Local Exact Pattern Matching for Non-fixed RNA Structures

  • Mika Amit
  • Rolf Backofen
  • Steffen Heyne
  • Gad M. Landau
  • Mathias Möhl
  • Christina Schmiedl
  • Sebastian Will
Part of the Lecture Notes in Computer Science book series (LNCS, volume 7354)


Detecting local common sequence-structure regions of RNAs is a biologically meaningful problem. By detecting such regions, biologists are able to identify functional similarity between the inspected molecules. We developed dynamic programming algorithms for finding common structure-sequence patterns between two RNAs. The RNAs are given by their sequence and a set of potential base pairs with associated probabilities. In contrast to prior work which matches fixed structures, we support the arc breaking edit operation; this allows to match only a subset of the given base pairs. We present an O(n 3) algorithm for local exact pattern matching between two nested RNAs, and an O(n 3logn) algorithm for one nested RNA and one bounded-unlimited RNA.


Base Pair Time Complexity Maximal Match Edit Operation Tree Edit Distance 
These keywords were added by machine and not by the authors. This process is experimental and the keywords may be updated as the learning algorithm improves.


Unable to display preview. Download preview PDF.

Unable to display preview. Download preview PDF.


  1. 1.
    Backofen, R., Chen, S., Hermelin, D., Landau, G.M., Roytberg, M.A., Weimann, O., Zhang, K.: Locality and gaps in RNA comparison. Journal of Computational Biology 14, 1074–1087 (2007)MathSciNetCrossRefGoogle Scholar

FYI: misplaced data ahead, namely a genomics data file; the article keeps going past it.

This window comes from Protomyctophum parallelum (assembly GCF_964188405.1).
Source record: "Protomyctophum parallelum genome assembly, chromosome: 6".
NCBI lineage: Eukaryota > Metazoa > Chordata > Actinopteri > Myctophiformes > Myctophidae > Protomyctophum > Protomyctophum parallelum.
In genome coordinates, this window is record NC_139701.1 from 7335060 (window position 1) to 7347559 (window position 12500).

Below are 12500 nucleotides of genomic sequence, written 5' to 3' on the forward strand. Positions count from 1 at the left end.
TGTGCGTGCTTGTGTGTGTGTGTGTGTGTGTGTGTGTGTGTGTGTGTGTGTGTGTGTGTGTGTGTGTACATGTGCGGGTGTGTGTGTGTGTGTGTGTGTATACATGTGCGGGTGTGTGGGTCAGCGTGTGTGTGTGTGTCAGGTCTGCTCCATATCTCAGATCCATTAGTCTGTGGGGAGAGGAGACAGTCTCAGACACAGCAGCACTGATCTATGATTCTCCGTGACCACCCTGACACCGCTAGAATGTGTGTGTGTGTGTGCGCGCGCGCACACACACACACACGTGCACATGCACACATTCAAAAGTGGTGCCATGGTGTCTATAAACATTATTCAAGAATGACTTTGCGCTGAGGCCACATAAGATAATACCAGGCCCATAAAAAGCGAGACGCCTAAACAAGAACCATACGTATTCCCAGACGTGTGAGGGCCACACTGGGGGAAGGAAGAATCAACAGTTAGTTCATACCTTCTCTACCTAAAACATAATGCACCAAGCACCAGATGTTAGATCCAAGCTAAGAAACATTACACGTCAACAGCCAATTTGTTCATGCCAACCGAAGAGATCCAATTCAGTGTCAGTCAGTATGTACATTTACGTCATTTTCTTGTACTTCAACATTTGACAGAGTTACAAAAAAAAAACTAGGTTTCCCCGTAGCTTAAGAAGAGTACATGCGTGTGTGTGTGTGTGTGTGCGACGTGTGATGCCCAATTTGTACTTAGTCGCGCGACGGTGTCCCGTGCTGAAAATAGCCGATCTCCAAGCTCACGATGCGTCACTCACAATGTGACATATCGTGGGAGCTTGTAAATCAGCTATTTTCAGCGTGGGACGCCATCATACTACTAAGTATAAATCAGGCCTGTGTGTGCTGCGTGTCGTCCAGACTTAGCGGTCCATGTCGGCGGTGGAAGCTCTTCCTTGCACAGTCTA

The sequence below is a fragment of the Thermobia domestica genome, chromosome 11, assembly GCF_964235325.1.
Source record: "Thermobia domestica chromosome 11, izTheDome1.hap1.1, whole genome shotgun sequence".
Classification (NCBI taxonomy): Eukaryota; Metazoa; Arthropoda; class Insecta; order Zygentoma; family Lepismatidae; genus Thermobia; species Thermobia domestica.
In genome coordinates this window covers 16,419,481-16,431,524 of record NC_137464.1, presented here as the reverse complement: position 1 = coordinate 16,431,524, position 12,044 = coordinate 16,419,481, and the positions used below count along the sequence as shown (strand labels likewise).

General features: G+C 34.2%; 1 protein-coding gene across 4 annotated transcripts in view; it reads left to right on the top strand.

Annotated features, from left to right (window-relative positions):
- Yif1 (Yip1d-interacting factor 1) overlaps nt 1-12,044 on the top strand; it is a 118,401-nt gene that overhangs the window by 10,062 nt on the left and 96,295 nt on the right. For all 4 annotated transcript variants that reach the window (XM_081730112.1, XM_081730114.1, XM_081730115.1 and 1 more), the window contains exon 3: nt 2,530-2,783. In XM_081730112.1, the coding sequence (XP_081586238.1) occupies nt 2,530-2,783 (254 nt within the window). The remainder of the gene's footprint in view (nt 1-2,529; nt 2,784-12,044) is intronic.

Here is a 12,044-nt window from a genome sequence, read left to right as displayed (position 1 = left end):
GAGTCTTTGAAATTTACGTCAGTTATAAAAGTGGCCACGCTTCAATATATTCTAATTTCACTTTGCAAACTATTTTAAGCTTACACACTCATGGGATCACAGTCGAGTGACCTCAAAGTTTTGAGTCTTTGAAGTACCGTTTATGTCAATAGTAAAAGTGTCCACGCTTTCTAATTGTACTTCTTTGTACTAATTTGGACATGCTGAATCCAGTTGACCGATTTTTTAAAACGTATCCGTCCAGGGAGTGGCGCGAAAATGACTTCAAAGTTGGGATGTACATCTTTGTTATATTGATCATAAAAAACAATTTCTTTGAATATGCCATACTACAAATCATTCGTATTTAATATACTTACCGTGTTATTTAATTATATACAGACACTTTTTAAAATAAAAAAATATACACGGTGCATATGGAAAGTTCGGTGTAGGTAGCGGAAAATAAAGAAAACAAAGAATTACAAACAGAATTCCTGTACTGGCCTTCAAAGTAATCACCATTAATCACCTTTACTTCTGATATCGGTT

2. 2.
    Backofen, R., Landau, G.M., Möhl, M., Tsur, D., Weimann, O.: Fast RNA Structure Alignment for Crossing Input Structures. In: Kucherov, G., Ukkonen, E. (eds.) CPM 2009. LNCS, vol. 5577, pp. 236–248. Springer, Heidelberg (2009)CrossRefGoogle Scholar
  3. 3.
    Bille, P.: A survey on tree edit distance and related problems. Theoretical Computer Science 337, 217–239 (2005)MathSciNetzbMATHCrossRefGoogle Scholar
  4. 4.
    Couzin, J.: Small RNAS make big splash. Science 298(5602), 2296–2297 (2002)CrossRefGoogle Scholar
  5. 5.
    Demaine, E.D., Mozes, S., Rossman, B., Weimann, O.: An Optimal Decomposition Algorithm for Tree Edit Distance. In: Arge, L., Cachin, C., Jurdziński, T., Tarlecki, A. (eds.) ICALP 2007. LNCS, vol. 4596, pp. 146–157. Springer, Heidelberg (2007)CrossRefGoogle Scholar
  6. 6.
    Dulucq, S., Touzet, H.: Decomposition algorithms for the tree edit distance problem. J. Discrete Algorithms 3(2-4), 448–471 (2005)MathSciNetzbMATHCrossRefGoogle Scholar
  7. 7.
    Evans, P.A.: Algorithms and Complexity for Annotated Sequence Analysis. PhD thesis, University of Alberta (1999)Google Scholar
  8. 8.
    Jansson, J., Peng, Z.: Algorithms for finding a most similar subforest. Theory Comput. Syst 48(4), 865–887 (2011)MathSciNetzbMATHCrossRefGoogle Scholar
  9. 9.
    Jiang, T., Lin, G., Ma, B., Zhang, K.: The longest common subsequence problem for arc-annotated sequences. J. Discrete Algorithms 2(2), 257–270 (2004)MathSciNetzbMATHCrossRefGoogle Scholar